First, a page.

Well I ended up taking down the upper frame. It proved too expensive to source a chevron mounted bearing, after Fastenal failed to deliver on the one in their catalog, which would have been ideal. So I drilled some new holes in the frame rail and started to use a hole saw to expand the hole around the shaft, to suit a different bearing.
I found out 2 things from this: using a hole saw without a solid pilot hole (I used a chunk of wood for the pilot) to guide it doesn’t work well. And it is DEFINITELY loud enough to wake a sleeping toddler. I could clamp some aluminum behind it to provide a better pilot but to save time, and be lazy, I am going to leave the hole as it is and just space out the bearing. Also I think I would need to scrounge up a better hole saw. The blade I was using had some serious wobble and has little left for teeth.
I then reassembled the upper frame and did a little bounce testing.
From this testing I found that the lower frame isn’t quite as stiff as I would like. The back right hand corner will lift a little (about 1/8″, maybe less) when you really bounce your weight away from the wall. It doesn’t feel flimsy or like it’s going to tip but it is a little off-putting when you can see and hear it lift. With the planks on I doubt you will be able to see it, their weight should hold it down more, but I would still like to do something to stiffen up the frame. The wall frame feels super stiff.
Since only the one side lifts I am inclined to think that the diagonal strap on in the lower frame (the one that runs along the floor) is keeping the other corner from lifting. If this is the case it will be easy enough to stiffen things by adding an additional diagonal strap, making the lower frame symmetric. It could also be that the one brace running diagonally from the top to the bottom shown below has a stiffening, bent flange, while the other does not. This can be checked by simply swapping the braces and seeing if it has any effect.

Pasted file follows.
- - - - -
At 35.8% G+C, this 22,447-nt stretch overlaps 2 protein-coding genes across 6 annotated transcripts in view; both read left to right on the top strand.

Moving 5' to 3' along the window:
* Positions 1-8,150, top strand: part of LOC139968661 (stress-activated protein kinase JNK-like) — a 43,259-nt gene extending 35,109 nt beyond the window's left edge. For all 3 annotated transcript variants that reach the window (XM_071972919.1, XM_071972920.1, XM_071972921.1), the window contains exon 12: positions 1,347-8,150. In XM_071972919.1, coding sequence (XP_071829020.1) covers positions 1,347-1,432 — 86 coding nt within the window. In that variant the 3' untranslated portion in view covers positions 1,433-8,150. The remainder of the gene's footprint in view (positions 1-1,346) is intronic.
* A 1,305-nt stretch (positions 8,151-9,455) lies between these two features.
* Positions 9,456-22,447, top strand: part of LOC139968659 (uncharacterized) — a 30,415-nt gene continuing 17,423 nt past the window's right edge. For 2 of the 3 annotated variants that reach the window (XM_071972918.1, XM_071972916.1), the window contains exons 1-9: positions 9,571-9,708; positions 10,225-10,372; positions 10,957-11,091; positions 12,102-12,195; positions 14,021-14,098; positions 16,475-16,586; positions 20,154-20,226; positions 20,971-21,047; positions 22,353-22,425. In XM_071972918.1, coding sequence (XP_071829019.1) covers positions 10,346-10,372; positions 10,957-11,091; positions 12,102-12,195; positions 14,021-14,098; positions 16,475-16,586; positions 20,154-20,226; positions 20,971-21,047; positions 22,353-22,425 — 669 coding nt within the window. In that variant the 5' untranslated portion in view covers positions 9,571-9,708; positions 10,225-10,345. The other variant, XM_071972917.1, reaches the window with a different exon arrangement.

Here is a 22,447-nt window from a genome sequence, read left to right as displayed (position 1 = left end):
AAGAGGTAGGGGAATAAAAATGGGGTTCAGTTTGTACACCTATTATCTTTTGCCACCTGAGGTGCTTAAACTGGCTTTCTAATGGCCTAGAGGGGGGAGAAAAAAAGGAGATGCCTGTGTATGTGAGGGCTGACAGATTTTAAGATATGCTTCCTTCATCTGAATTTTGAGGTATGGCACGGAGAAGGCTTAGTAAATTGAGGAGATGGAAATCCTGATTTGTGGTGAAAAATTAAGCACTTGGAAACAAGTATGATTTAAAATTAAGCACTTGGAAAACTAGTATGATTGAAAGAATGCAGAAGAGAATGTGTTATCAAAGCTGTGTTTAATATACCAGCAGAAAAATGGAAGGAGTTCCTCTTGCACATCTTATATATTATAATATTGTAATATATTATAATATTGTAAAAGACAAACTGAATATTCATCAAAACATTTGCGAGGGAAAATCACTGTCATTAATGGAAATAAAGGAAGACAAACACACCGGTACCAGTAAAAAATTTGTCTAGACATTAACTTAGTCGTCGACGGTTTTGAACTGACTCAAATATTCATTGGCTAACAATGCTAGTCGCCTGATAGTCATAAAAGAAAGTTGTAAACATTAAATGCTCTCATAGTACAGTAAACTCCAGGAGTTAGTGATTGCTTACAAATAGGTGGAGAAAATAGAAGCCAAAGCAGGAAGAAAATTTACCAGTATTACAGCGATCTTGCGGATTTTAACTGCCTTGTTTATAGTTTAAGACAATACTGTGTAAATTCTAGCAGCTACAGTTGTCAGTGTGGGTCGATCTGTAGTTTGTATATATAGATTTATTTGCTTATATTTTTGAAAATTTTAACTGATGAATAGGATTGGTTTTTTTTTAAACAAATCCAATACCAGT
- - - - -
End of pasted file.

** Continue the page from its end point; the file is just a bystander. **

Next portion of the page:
(Note: I swapped the braces after writing this post and it did change things a bit but the difference seems to come primarily from the lower strap.)
I will run some additional FEA and verify that this change will improve things.
There was a bit of a learning curve involve with getting the main frame rails in place. I had to sit them on blocks and balance them in place against the lower frame while I then slid the main shaft into place. The thought of knocking them over while inserting the shaft made it slightly nerve wracking.
Then before bolting the bearings to the frame rails I had to carefully block the rails up so that the pin hole on the rail was centered on the hole in the pin plate. This would be a totally unnecessary step if I used bearings like this which would be piloted into place on the rail. They are slightly more expensive but I think this would have been worth it.
Putting the little brackets on the cross brace pieces I noted 2 problems. First Princess Auto had nothing but 3.5″ bolts in the 3″ bolt bin. And the mounting faces of the brackets are not flush with the end of the square tube. Next time I would use slotted holes in the brackets to allow for some variance in the bent parts.
I don’t think this will cause any major problems, but we will find out.
I didn’t get quite as much done on the weekend as I had hoped, as I was briefly sidelined by a stomach flu. But on Sunday, with the help of my father, we managed to get the lower frame assembled.
First we assembled the two outer frames:
We then stood them upright and put in the cross bracing. This was a bit of a chore and it would have been a pain on my own. It might have been easier to assemble the lower part of the frame and build up from there.
Next we managed the only bit of real metal working that should be necessary in this project. We drilled and tapped holes in the ends of the main support shaft that the wall frame pivots on. This allows you to bolt the shaft to the frame. (This might not be the only metal working. I will need to do something similar to get the motor driven angle adjustment working. If I bother.)
I kinda anticipated this being a pain and it was, but it went much better than I expected thanks to Lyle “the human lathe” once we found a sharp bit. It was still a two person job to drill and keep the drill aligned well. If I do another one of these I will make a point of buying the softest steel I can reasonably get to ease this step, rather than whatever cold-rolled material was on sale.
The biggest surprise was how big (and HEAVY) this thing is. Sure I designed it, but I didn’t really envision it taking up half my garage. I kinda thought we might be able to park on that side if I trimmed my work bench. Oh well, at least summer is coming up and parking outside won’t be a hassle.